Imagine you have been accused of committing a crime. It could be a minor offense (relatively speaking) or a serious crime. As a suspect in the case, South Carolina police would likely bring you in for questioning. Now here’s the question: what would you do?
Would you answer every question the interrogators throw at you? Or would you immediately request for an attorney to be present (or, at the very least, a phone call to get a lawyer)?
Let’s transform this hypothetical situation into reality. A man in Wisconsin was accused of sexually assaulting a girl. He was asked to voluntarily come in for questioning. He obliged, and without a lawyer present, the interrogators asked him every question they could. They molded their argument in exactly the right way, presented the evidence in a commanding light and, in the end, the man confessed to the crime.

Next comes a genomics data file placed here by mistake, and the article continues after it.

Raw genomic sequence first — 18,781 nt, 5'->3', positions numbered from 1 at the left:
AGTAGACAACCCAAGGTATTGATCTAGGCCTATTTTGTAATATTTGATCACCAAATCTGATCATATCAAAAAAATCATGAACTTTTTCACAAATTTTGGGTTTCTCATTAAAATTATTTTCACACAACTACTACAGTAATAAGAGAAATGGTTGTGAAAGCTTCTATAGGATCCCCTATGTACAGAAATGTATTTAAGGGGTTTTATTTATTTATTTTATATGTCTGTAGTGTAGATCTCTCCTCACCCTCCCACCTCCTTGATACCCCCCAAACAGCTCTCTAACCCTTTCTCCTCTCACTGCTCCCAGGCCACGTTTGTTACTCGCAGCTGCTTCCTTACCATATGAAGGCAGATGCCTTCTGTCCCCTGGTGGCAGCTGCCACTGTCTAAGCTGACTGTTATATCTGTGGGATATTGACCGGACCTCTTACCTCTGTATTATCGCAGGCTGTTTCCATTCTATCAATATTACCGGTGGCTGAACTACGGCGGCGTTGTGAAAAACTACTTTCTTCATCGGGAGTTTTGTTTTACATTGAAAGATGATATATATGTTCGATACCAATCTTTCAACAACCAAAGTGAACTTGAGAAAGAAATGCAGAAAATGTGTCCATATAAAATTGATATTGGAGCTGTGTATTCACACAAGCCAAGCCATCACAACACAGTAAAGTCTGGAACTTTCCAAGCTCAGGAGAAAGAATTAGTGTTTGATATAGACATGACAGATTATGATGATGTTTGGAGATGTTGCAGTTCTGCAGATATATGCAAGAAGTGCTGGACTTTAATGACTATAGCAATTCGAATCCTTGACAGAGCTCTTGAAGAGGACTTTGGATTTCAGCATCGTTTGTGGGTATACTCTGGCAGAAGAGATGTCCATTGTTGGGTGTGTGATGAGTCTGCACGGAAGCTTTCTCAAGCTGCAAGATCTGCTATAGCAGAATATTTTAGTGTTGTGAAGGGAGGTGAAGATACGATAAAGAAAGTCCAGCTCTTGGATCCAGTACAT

The fact that he did not have a lawyer was problematic enough for the suspect-turned-convict. But making matters worse, the man says he was coerced into his confession. He claims the police overstated the evidence against him, that they failed to read him his rights and that they implied he would not be able to contact a lawyer if he left the interrogation room. He appealed his conviction — and lost.
The Wisconsin Supreme Court said the officer’s tactics — which were legal at the time and are acceptable in many places across the country — did not surpass the man’s ability to resist them.
This just highlights the need for a lawyer immediately after anyone is accused of a crime. Shows like “Law & Order” like to frame interrogation room scenes in a way that makes them tolerable, as if the defendant just needs to be honest with the police and the good officers will stand by the suspect, rewarding their good deed with a reduced sentence or no charges at all.
That is not the way things work. Even if someone is not guilty of a crime, speaking to the police without a lawyer present can land them in trouble.
Source: State Bar of Wisconsin, “In Criminal Case, Supreme Court Upholds Confession Despite Alleged Police Coercion,” Joe Forward, Jan. 9, 2013
- Please visit our South Carolina sex crimes defense page to learn more about a defendant’s rights.